Realising our values in office has been disrupted by globalisation and the surge of technological forces that are displacing and reshaping industry after industry.

Some argue that globalisation as an ideological construct of the right. But we must recognise that we live in an increasingly integrated world in which markets have led to an unprecedented participation of excluded people in prosperity, a rise in living standards for hundreds of millions  of people and a literacy unprecedented in human history – this is particularly so in emerging economies like my father’s native Nigeria. And the internet has led to a level of accountability that has disturbed elites.

Yet, this has been combined with a concentration of ownership that needs to be challenged, of a subordination of politics that requires creative rather than reactive thinking, and these global forces have exacerbated inequalities as well as helped reduce poverty.

So it is important that we understand the sheer scale and impact of new technologies. At the moment we are engaged in a debate about Uber and its threat to one of the last vestiges of vocational labour markets left in London, those of the black taxi cabs and their attainment of 'The Knowledge'. But the reality is that within the next decade there will be the emergence of driverless cars so we have to intensify our exploration of how to support people in a knowledge economy and the realities of lifelong learning, as well as lifelong teaching. As people live longer we will have to think about how to engage them constructively in work and teaching in new ways.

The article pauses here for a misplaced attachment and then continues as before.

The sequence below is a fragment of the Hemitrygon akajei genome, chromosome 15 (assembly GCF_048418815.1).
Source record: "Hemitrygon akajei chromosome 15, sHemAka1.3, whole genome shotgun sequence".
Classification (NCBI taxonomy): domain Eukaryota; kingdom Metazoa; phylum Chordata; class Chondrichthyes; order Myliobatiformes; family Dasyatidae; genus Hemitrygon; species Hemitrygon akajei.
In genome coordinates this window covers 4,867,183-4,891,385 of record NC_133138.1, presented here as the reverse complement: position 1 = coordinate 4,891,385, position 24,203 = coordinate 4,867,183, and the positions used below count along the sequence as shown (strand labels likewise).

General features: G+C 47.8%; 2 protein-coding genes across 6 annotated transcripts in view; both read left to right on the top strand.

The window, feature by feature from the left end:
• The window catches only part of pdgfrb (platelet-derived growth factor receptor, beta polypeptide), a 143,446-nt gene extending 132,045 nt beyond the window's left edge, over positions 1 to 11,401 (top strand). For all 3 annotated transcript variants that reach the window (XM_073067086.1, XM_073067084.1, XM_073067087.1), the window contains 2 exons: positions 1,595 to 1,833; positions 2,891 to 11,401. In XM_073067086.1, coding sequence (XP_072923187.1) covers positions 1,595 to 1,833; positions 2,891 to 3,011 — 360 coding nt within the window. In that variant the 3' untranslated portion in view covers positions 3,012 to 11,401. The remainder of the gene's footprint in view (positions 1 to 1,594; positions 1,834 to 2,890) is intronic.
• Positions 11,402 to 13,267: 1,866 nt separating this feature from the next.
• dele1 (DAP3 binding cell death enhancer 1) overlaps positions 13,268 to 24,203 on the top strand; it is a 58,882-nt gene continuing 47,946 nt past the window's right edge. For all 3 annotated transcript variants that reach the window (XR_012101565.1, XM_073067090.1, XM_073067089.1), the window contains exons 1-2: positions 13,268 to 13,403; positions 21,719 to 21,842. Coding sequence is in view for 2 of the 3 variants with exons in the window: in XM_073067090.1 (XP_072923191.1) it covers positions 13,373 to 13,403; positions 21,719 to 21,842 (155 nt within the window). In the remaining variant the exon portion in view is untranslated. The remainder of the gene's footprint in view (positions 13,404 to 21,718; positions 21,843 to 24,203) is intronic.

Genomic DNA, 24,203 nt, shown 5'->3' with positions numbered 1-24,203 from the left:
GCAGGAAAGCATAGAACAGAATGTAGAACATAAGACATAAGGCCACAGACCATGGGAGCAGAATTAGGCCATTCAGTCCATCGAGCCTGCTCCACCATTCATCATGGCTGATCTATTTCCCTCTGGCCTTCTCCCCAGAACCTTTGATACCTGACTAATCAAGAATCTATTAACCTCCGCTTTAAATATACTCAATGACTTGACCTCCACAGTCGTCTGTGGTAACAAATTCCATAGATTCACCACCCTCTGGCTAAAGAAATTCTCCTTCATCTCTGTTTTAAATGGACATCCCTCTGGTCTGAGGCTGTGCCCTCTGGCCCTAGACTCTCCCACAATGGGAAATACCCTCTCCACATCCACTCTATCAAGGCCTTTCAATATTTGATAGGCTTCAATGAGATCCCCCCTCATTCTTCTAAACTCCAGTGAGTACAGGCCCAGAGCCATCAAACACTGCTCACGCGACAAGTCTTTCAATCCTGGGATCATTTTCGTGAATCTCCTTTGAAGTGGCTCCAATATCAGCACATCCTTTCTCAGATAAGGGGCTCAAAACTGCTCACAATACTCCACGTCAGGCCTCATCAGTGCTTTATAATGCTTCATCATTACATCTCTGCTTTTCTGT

Once again, I'm addressing all of this, Social Democracy requires a balanced view that domesticates the destructive energy of capital while recognising its creative energy, that recognises the need for new skills rather than simply the protection of old ones. A Social Democracy that recognises that internationalism requires co-operation between states and not a zero sum game that protectionism would encourage.

Above all, Social Democratic politics must recognise the importance of place, of the resources to be found in the local through which the pressures of globalisation can be mediated and shaped. Our job is to shape the future and neither to accept it as a passive fate nor to indulge the fantasy that we can dominate it but to work with the grain of change in order to renew our tradition, recognising the creativity of the workforce, the benefits of democracy and the importance of building a common life.  Sources of value are to be found in local traditions and institutions.

This also requires a recognition that though demonstration and protest are important,; but relationships and conversations are a far more effective way of building a movement for political change.

One of the huge weaknesses of New Labour was in its reliance on mobilisation from the centre rather than organising. It therefore allowed itself to be characterised as an elite project with wide popular support but it did not build a base for its support within the party across the country, and it did not develop leaders from the communities it represented. It was strong on policy but weak on strengthening democratic politics, particularly Labour politics.